SAWIP 2012 Team with Leo Makgamathe (Programme Manager of Civil Society Brand South Africa)

SAWIP 2012 Team with Leo Makgamathe (Programme Manager of Civil Society Brand South Africa)

If South Africa were sitting on a shelf of the Continental Supermarket, where would it most likely be?

It is richly diverse, intricately textured with culture upon culture, and built upon the blood, sweat, tears and triumphs of generations of struggles. It is certainly a product with a story- a distinctively differentiated story that sets this nation apart on the competitive shelf of other young democracies in the aisle of Nations in (promising) Progress.

How much would it cost? If the value of its historical legacy; its present day cultural, natural and socio-economic diversity; and its projected national growth could be tallied, one might expect this nation to be priced “SQ” (Seasonal Quotation).

These are the kinds of questions that our national marketing agency, Brand South Africa, must consider. Whilst there is fortunately no actual Continental Supermarket, there is a more powerful market to which South Africa- and Brand SA in turn- must present itself: the global financial markets.

How can South Africa be presented to the world with relevance, distinctiveness, authenticity and consistency? What role do South Africans play as ambassadors of the country- both inside and outside its borders?

These were the challenges that arose from a very insightful discussion on 3 May with Leo Makgamathe, the current programme manager of Civil Society at Brand South Africa. Leo introduced the SAWIP Class of 2012 to the concepts of Nation Branding, the structure and work of Brand SA, and enhanced the discussion by opening up a dialogue on the role of young South Africans in nation- building.

In the spirit of development, the conversation was complemented online- with the SAWIP Class being encouraged to Tweet their thoughts, insights and questions.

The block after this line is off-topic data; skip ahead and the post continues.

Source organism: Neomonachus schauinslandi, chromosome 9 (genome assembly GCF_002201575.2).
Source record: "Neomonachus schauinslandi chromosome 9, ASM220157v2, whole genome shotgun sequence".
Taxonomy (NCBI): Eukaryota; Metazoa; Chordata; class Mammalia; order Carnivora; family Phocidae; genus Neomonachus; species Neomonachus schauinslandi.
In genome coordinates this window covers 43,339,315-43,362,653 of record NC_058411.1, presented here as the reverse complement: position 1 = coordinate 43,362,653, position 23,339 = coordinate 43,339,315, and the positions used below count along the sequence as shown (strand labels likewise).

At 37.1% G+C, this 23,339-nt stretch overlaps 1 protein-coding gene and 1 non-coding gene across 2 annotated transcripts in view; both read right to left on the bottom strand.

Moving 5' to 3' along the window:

Both the online and offline discussions generated a wealth of strategic thinking around issues of national marketing. Before being mistaken for a propaganda machine, Brand SA left the SAWIP team with a core lesson: in an age where more and more citizens are self-empowered reporters with a smart-phone, a social-network presence, and a public affairs opinion, no national marketing agency could put a glossy coat of advertising on a nation whose foundations needed collaborative maintenance. As recent events international events have proven, media spins are an effective means of evacuating foreign investors and public confidence.

Therefore, what Brand SA aims to accomplish, and what the SAWIP team was encouraged to do, was to remember the journey that this country has been on; to uphold the values upon which our democracy was built; and to encourage constructive dialogue about more active citizenship and less “active criticismship”. As the team walked away with their Proudly South African scarves and pins, the management team could almost certainly hear the whispers of the national anthem “Nkosi Sikelel’ iAfrika…”

Many thanks must go to Board member Harry Calver who provided his vast insight and approachable wisdom to the discussion; as well as to the Allan Gray Orbis Foundation for providing a comfortable venue and hearty catering.